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non weight bearing exercises

Posted by Pam on 7/15/01 at 20:11 (053291)

Can someone give me some examples of what a non-weight bearing exercise might be? I have started doing stretches, but afterwards my foot/calf area always seem more aggrevated than before. I believe the non-weight bearing is maybe what I need. I have been reading where othe pf sufferers are having success with this type of stretch, but I not aware of what that is exactly! Thanks.

Re: non weight bearing exercises

Dr. Zuckerman on 7/15/01 at 21:28 (053298)

Hi,

Take a look at the excercises that go with the Personal Foot Trainers. This can be found on the product page.

Re: non weight bearing exercises

wendyn on 7/15/01 at 22:35 (053301)

Julie is the stretching guru...I'm sure she can help us out....

Try laying on the floor with your butt up near the wall. Swing your legs up so you are laying on your back, with your bum as close to the wall as you are comfortable - straighten your legs if you can (gently!) if you are comfy, pull your toes back towards your body so they form a 90 degree angle with your legs. Lay there.

This is a yoga pose called 'legs up the wall'. When I started my legs were so tight I could not even flatten them to the wall - now I can flatten them comfortably and I'm working on pulling my toes down (gently!) and I am making progress. I have short heel cords and tight gastroc muscles....this pose is also very relaxing for your low back area.

Re: non weight bearing exercises

Julie on 7/16/01 at 02:45 (053317)

Pam, I described a series of exercises for the toes and ankles in a post to Rudy a few weeks ago. If you do a search on his name, you'll find it about half way down.

They are simple yoga exercises that work the feet gently: curling and spreading the toes (which works all the muscles of the feet), bending the ankles backwards and forwards (which works into the Achilles tendon and the calf muscles) and circling the feet at the ankles. But do look at my post to Rudy for the full description.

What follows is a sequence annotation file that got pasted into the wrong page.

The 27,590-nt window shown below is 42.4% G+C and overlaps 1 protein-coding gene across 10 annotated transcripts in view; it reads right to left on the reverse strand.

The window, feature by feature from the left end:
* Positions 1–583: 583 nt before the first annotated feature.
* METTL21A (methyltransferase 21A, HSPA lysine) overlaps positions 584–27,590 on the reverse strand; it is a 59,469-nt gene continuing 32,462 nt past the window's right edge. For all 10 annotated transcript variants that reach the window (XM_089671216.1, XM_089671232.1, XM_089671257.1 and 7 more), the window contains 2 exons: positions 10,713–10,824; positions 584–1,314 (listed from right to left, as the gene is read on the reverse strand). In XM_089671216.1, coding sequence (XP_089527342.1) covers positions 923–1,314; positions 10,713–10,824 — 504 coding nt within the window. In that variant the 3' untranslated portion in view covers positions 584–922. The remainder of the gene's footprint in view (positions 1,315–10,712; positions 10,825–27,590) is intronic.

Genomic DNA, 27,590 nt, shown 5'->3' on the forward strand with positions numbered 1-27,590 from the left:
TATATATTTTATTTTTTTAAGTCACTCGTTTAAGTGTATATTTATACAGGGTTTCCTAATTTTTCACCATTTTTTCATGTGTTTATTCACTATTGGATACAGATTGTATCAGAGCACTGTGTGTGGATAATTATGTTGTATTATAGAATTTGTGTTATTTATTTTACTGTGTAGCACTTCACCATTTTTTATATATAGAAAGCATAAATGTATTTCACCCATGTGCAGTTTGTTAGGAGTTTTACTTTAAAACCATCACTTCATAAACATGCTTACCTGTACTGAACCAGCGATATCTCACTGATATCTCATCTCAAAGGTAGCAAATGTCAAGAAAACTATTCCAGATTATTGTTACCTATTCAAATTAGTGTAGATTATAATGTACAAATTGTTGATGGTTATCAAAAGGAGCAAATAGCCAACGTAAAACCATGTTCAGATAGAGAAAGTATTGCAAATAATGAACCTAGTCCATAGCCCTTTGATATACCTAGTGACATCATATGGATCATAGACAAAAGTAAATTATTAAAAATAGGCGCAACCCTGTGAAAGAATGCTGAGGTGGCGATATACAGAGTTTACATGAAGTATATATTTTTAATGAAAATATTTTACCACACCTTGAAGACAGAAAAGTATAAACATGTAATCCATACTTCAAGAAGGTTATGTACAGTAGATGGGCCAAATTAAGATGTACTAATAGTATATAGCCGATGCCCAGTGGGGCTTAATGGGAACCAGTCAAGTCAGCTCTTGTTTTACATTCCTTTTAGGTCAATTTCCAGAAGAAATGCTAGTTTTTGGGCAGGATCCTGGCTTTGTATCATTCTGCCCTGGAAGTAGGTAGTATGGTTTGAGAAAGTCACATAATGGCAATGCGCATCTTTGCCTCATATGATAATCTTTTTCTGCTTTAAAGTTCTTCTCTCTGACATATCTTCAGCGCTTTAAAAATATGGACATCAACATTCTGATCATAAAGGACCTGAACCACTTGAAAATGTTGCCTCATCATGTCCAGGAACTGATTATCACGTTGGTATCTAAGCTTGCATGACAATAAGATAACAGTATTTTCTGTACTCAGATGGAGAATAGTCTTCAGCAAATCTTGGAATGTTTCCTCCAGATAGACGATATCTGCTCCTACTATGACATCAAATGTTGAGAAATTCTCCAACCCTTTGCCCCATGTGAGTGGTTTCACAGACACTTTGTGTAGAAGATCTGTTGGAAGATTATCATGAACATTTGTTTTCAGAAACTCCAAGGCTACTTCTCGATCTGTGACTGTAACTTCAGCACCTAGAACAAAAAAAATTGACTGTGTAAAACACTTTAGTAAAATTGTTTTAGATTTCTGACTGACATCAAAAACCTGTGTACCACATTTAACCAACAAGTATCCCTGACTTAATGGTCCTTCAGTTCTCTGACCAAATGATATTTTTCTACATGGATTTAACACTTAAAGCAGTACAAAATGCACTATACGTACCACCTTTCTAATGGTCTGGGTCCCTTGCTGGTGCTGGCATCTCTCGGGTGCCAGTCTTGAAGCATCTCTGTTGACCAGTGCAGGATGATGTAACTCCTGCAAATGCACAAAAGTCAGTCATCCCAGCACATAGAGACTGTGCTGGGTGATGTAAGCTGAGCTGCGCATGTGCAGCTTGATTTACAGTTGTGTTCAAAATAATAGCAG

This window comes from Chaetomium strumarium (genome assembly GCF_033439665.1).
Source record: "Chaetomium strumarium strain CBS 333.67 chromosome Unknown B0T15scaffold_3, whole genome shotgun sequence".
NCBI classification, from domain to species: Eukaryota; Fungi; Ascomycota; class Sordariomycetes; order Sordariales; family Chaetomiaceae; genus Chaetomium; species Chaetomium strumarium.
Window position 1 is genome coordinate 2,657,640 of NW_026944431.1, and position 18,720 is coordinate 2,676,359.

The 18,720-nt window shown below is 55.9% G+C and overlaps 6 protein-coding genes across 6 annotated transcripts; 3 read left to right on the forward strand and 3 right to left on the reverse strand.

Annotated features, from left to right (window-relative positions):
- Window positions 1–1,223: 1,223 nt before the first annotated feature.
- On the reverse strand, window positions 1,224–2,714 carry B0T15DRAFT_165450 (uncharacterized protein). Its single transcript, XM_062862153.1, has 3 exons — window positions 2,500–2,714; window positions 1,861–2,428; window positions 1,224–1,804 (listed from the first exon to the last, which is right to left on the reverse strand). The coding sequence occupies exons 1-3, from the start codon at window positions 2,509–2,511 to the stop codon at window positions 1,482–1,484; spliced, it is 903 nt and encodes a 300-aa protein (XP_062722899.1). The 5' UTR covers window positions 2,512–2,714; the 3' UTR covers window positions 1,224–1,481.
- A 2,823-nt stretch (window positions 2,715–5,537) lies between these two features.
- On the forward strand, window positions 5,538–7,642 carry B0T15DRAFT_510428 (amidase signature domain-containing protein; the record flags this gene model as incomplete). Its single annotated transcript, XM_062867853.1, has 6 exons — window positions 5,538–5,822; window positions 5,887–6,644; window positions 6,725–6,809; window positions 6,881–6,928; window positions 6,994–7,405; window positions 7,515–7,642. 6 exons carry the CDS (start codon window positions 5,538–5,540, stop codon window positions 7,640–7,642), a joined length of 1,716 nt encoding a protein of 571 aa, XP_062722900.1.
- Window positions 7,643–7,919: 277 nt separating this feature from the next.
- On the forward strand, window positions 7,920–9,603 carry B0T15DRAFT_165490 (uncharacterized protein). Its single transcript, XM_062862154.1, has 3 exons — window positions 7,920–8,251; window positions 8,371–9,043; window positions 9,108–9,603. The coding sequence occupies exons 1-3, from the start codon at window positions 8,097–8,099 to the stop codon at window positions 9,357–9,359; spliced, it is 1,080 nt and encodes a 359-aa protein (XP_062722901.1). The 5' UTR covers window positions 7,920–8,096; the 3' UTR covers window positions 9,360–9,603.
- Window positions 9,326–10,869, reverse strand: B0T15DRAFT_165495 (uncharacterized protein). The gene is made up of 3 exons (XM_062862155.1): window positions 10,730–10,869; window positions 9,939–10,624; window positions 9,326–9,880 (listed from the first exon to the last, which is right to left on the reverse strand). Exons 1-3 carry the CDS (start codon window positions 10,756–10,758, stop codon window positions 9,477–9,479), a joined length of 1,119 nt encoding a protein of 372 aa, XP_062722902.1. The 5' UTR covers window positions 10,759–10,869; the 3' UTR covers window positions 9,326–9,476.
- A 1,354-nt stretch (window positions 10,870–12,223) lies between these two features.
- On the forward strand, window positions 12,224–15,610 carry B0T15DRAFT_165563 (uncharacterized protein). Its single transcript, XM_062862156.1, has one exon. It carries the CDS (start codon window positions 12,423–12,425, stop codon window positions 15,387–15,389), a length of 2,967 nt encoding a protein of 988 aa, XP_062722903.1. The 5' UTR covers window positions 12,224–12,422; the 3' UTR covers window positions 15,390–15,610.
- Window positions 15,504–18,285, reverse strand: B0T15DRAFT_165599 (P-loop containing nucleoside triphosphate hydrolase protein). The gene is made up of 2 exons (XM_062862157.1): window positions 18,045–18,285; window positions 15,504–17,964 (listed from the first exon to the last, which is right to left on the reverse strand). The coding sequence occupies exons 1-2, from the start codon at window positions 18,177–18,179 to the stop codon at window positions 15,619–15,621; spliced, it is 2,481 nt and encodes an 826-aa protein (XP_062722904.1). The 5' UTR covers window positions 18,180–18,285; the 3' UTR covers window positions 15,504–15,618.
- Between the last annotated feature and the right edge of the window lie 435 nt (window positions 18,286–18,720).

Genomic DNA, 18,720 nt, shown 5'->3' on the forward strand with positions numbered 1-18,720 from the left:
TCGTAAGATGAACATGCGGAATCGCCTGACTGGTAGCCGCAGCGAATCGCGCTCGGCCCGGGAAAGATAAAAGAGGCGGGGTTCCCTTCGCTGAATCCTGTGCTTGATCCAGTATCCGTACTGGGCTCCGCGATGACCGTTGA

I've practised and taught these for many years, and have found them extra-good in the past year of working on my pf. You can do them lying down or sitting in a chair. I would suggest that you do them as many times a day as you think of it - but make a point of doing them before you get out of bed in the morning as they can help you avoid the first-step pain.

If the weight-bearing stretches you are doing are painful, you'd be wise to stop doing them. Pain is a message from your body to stop doing whatever is causing the pain - that is always true, but especially true when youj are trying to heal an injury, which is what pf is.

So do read that post and don't hesitate to ask questions.

Re: Yoga exercises for the feet - here are the details

Julie on 7/16/01 at 03:13 (053323)

Hi Pam

On second thoughts, I thought I would find that post and copy it here so that you, and anyone else who might be interested, can see it.

Curl your toes forward, as if making fist of your feet. Then draw them back towards you, stretching and spreading them. Try to make space between each toe and its neighbour. Don't move the ankles, just the toes. Breathe out as you curl the toes, in as you stretch them. 9 times.

Bend your feet forward at the ankles, pointing the toes away. Then bend them back. Make this 'hingeing' movement as full as you can, without causing pain. Breathe out as you bend the feet forward, in as you bend them back. 9 times.

Circle your feet at the ankles, first one at a time, then together. Pretend you're drawing circles with your big toe and make the circles as big as you can. Breathe naturally as you do this one. 9 times with each ankle, 9 times with both.

These three movements are part of a group of simple yoga exercises for the joints called Pawanmuktasana. I've practised and taught them for many years, and they have general beneficial effects on body and mind, apart from the specific ones on the feet. Since I've been working on healing my PF, I've given more time to them, and they have been an important and effective element of my treatment strategy.

My podiatrist recommended the wall stretches. I'd known them for a long time, and they are certainly effective stretches for the gastrocnemius and soleus muscles if done correctly (a big 'if' in my experience) but I doubt their suitability for people with PF. I think they can easily irritate the achilles tendon, and pull on the 'weak' point of the plantar fascia, where it has begun to tear away from the calcaneus. I did them for awhile, but they hurt, and I felt they were making things worse, so I stopped. I know that not everyone agree with me, but it is my view of the matter and it's a fairly educated view.

I hope you'll find this helpful.For a concise explanation of why the generally recommended weight-bearing stretches for PF are not appropriate, see Mike Wilmot's web page: http://www.foottrainer.com . I've ordered and just received a pair of Mike's Personal Foot Trainers, and I think the theory makes sense, but it's too early for a report. I know Dr Zuckerman thinks highly of them and recommends them to his patients.